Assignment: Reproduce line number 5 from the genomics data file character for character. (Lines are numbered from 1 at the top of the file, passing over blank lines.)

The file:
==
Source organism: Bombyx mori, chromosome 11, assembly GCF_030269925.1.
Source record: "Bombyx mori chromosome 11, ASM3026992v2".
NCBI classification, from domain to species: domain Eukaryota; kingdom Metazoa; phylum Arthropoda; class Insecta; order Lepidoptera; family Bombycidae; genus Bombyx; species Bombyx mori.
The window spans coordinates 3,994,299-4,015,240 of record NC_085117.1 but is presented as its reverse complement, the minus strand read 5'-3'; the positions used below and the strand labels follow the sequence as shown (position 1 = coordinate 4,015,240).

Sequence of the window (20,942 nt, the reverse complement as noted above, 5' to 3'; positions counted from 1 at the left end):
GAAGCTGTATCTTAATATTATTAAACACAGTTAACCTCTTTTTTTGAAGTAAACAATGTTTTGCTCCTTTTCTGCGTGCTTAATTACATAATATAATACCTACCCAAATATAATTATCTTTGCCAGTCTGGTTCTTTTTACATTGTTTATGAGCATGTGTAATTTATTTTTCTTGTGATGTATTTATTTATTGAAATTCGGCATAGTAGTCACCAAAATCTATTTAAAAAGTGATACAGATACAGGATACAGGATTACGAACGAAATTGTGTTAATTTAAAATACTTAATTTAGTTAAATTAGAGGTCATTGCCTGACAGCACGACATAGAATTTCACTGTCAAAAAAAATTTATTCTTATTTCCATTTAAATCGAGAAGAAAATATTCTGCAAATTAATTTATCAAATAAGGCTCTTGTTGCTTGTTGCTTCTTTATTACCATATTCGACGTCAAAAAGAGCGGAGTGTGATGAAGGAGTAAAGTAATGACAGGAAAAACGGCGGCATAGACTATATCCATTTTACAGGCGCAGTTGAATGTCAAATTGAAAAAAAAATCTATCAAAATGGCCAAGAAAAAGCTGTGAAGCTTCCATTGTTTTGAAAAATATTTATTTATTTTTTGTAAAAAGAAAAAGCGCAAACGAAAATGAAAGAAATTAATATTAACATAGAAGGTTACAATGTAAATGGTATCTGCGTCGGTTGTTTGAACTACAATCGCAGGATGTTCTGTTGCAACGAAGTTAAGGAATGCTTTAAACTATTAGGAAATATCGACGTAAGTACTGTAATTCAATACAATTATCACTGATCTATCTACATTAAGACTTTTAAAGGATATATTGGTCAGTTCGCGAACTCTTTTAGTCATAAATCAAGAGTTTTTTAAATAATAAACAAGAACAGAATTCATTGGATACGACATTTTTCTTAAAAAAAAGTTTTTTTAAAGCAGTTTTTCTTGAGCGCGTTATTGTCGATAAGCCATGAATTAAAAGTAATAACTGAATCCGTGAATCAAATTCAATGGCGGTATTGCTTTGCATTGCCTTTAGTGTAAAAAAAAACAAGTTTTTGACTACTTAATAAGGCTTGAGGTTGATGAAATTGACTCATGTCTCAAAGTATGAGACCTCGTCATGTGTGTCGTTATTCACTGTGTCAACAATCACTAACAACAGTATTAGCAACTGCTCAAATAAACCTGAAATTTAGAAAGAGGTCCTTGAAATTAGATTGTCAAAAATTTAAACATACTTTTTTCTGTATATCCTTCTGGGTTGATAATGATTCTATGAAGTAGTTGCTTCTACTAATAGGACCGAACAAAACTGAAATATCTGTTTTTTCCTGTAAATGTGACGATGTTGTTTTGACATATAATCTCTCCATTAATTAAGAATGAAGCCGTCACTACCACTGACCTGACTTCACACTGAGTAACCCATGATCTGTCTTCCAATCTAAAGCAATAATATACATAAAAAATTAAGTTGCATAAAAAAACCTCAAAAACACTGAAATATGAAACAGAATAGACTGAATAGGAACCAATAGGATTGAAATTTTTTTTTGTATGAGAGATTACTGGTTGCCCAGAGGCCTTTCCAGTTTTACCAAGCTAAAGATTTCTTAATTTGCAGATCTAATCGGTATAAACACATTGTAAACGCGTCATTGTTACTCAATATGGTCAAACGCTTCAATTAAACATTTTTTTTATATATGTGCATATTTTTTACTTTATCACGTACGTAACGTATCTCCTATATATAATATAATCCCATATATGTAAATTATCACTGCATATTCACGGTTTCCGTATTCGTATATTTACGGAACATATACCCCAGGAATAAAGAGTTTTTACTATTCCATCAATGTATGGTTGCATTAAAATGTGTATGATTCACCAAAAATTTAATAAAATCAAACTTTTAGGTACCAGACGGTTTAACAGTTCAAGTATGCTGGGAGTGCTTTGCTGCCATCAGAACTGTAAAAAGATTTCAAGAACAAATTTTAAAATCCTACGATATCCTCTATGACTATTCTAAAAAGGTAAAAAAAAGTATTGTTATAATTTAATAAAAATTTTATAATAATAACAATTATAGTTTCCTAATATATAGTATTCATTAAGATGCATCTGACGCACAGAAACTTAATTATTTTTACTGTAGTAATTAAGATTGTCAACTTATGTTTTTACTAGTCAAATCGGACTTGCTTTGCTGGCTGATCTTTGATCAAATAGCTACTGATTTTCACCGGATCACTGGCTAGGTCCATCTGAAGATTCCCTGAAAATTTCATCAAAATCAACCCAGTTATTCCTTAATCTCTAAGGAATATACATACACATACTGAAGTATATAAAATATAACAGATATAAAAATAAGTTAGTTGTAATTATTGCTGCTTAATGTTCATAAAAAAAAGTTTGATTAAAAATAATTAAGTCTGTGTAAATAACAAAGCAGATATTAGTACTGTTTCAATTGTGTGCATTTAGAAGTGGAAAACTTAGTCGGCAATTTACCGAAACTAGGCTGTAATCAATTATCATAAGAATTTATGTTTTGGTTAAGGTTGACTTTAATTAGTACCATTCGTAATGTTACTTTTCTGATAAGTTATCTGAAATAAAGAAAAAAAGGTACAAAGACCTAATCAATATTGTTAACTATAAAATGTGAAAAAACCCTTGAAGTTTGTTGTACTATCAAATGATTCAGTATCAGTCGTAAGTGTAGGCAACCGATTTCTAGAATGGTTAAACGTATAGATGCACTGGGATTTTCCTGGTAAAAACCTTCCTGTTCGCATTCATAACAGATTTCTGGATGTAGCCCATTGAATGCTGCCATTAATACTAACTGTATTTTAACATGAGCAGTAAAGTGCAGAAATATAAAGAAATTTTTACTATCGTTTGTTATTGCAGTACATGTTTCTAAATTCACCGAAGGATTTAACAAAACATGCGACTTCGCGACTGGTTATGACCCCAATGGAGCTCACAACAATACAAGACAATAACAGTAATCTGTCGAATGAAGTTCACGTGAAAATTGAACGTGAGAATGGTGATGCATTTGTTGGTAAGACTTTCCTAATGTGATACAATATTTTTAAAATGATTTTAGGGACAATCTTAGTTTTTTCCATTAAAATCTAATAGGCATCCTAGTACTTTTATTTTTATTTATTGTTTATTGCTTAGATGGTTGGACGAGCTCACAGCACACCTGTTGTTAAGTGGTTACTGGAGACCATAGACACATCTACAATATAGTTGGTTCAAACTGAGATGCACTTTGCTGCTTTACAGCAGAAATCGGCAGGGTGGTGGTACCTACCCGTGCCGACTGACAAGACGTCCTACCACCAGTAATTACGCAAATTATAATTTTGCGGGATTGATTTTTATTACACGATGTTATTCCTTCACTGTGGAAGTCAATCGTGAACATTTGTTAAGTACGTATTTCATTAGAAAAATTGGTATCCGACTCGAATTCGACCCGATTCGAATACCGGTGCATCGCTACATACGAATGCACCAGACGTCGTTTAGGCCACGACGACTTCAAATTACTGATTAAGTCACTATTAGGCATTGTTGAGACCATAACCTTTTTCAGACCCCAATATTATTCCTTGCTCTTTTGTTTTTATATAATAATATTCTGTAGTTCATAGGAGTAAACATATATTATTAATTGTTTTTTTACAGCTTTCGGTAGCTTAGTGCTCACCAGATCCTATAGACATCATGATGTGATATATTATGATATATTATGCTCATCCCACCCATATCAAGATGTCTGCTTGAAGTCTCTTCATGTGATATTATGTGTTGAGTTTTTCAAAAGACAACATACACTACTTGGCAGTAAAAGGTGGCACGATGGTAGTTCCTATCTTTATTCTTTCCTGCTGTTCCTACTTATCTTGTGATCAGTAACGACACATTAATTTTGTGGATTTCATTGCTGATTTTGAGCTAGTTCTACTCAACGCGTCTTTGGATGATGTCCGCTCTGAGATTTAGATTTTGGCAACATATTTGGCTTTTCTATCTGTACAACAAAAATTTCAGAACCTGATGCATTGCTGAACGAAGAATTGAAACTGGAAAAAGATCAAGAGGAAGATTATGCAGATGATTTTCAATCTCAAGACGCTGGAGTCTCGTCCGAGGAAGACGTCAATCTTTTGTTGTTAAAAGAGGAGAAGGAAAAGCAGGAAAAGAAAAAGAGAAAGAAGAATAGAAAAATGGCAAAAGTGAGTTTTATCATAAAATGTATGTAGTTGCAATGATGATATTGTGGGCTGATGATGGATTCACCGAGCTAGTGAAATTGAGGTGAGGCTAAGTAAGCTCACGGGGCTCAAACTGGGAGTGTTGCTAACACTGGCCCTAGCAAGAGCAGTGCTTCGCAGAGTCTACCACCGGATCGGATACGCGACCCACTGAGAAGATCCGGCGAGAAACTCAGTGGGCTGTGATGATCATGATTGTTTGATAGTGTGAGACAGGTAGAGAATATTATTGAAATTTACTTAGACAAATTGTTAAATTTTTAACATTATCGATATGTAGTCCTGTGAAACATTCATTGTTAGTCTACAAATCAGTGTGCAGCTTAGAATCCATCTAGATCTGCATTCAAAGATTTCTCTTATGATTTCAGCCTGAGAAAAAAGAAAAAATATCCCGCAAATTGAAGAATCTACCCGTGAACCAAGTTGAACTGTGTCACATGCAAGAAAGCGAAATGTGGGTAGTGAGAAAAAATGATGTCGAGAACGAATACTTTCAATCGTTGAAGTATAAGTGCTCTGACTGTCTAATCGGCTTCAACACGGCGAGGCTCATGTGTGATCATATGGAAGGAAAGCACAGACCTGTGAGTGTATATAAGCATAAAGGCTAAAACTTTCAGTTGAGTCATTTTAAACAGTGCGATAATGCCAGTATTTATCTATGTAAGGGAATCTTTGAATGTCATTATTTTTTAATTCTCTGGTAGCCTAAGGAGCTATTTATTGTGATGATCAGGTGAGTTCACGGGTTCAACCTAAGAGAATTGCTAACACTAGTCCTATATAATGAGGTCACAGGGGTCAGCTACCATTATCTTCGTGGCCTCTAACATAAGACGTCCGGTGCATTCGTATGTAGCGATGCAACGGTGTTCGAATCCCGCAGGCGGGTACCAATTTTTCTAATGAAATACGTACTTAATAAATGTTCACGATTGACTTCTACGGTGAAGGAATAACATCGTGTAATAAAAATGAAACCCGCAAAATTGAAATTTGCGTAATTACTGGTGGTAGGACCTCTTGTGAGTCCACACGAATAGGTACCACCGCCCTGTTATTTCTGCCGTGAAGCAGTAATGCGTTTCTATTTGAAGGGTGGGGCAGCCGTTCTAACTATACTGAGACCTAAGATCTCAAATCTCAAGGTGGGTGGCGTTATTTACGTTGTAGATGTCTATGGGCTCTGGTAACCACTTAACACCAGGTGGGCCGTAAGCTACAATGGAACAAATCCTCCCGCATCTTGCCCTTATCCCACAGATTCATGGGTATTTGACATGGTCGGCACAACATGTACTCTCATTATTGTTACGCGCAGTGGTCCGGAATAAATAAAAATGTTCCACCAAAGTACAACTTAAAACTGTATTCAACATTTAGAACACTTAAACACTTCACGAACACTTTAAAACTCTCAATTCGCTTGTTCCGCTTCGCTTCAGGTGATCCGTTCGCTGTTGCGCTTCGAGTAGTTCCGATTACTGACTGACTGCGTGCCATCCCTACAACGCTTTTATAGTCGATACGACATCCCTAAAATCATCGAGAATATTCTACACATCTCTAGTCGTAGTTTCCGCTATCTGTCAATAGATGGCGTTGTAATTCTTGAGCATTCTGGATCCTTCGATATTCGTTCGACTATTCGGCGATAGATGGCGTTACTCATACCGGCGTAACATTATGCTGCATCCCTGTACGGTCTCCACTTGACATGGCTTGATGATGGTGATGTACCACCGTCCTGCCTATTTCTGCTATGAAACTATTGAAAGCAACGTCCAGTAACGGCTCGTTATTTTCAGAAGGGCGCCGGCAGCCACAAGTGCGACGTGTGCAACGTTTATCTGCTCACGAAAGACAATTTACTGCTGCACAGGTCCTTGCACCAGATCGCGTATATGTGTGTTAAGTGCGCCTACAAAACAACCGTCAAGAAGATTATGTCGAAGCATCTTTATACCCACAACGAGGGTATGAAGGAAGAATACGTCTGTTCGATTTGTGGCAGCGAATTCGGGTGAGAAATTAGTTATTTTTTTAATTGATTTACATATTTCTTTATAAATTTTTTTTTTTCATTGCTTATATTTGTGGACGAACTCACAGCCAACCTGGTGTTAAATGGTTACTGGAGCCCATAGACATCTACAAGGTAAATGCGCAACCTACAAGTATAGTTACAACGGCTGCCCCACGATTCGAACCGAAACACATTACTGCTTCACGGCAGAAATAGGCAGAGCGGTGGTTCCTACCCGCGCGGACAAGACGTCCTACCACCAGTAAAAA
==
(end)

Sequence of the window (20,942 nt, the reverse complement as noted above, 5' to 3'; positions counted from 1 at the left end):